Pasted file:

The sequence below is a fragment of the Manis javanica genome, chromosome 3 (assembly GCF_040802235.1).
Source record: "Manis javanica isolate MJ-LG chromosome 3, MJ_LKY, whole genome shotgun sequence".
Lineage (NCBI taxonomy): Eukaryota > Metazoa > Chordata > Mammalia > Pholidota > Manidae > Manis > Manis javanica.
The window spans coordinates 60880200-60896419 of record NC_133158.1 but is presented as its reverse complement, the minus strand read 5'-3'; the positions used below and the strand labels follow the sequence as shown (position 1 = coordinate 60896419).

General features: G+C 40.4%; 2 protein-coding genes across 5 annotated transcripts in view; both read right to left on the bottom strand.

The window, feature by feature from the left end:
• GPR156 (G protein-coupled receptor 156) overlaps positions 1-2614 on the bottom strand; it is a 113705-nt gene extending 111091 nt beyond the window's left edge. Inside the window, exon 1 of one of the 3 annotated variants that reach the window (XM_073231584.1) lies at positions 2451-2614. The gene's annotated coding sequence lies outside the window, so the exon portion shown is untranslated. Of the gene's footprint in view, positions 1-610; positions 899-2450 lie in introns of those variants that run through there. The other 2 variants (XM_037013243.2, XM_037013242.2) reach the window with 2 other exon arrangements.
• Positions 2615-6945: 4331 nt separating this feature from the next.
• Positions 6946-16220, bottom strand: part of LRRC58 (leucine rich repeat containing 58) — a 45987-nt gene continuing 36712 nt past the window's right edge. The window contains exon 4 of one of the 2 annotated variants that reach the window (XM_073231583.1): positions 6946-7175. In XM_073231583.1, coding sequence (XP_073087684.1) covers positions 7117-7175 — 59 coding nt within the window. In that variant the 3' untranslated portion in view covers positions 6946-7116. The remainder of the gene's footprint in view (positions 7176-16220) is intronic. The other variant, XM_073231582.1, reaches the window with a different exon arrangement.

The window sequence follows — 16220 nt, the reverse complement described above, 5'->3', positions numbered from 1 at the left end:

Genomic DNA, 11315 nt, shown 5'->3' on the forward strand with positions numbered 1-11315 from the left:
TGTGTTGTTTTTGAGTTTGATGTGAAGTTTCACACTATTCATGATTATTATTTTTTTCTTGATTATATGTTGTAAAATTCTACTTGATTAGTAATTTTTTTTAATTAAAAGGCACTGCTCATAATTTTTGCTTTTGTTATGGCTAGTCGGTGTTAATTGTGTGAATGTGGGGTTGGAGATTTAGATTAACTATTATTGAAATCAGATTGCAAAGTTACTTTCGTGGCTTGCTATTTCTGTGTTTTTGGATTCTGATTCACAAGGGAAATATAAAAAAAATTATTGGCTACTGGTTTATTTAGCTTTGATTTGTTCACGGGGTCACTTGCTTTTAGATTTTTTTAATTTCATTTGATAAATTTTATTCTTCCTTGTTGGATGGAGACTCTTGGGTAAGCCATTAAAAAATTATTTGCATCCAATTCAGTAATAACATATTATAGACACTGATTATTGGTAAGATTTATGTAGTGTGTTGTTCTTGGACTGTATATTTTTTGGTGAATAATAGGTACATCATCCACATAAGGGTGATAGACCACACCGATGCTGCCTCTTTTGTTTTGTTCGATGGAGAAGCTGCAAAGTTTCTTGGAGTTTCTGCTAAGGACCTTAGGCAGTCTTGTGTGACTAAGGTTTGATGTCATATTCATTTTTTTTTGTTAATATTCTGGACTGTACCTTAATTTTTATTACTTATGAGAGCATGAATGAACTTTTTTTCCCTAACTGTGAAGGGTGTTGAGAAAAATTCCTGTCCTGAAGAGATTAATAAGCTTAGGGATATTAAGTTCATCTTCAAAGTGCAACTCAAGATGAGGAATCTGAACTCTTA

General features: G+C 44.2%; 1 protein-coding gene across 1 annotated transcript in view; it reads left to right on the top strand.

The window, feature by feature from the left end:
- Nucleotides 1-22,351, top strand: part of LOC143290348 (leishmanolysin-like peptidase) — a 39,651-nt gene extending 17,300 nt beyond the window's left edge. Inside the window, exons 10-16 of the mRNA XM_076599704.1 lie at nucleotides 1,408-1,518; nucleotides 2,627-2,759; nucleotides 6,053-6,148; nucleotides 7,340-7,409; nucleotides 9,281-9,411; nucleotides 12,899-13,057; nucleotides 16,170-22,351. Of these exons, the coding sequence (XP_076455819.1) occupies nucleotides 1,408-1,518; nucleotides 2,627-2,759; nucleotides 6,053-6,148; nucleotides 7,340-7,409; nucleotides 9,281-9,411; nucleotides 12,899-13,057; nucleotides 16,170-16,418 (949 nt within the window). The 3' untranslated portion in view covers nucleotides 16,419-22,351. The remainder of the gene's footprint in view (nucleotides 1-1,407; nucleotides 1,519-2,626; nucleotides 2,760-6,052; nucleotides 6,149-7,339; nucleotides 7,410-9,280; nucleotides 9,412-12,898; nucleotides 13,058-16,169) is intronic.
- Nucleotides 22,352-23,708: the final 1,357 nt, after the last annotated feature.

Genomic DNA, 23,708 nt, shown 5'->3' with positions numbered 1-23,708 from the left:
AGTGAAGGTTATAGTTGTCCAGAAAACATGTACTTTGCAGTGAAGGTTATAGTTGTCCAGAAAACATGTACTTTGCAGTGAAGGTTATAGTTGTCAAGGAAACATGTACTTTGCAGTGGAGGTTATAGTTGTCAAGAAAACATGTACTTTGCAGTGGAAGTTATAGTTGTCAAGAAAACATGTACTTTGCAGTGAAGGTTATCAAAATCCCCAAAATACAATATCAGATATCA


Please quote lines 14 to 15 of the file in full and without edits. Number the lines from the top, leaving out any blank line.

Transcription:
The window, feature by feature from the left end:
- Nucleotides 1-22,351, top strand: part of LOC143290348 (leishmanolysin-like peptidase) — a 39,651-nt gene extending 17,300 nt beyond the window's left edge. Inside the window, exons 10-16 of the mRNA XM_076599704.1 lie at nucleotides 1,408-1,518; nucleotides 2,627-2,759; nucleotides 6,053-6,148; nucleotides 7,340-7,409; nucleotides 9,281-9,411; nucleotides 12,899-13,057; nucleotides 16,170-22,351. Of these exons, the coding sequence (XP_076455819.1) occupies nucleotides 1,408-1,518; nucleotides 2,627-2,759; nucleotides 6,053-6,148; nucleotides 7,340-7,409; nucleotides 9,281-9,411; nucleotides 12,899-13,057; nucleotides 16,170-16,418 (949 nt within the window). The 3' untranslated portion in view covers nucleotides 16,419-22,351. The remainder of the gene's footprint in view (nucleotides 1-1,407; nucleotides 1,519-2,626; nucleotides 2,760-6,052; nucleotides 6,149-7,339; nucleotides 7,410-9,280; nucleotides 9,412-12,898; nucleotides 13,058-16,169) is intronic.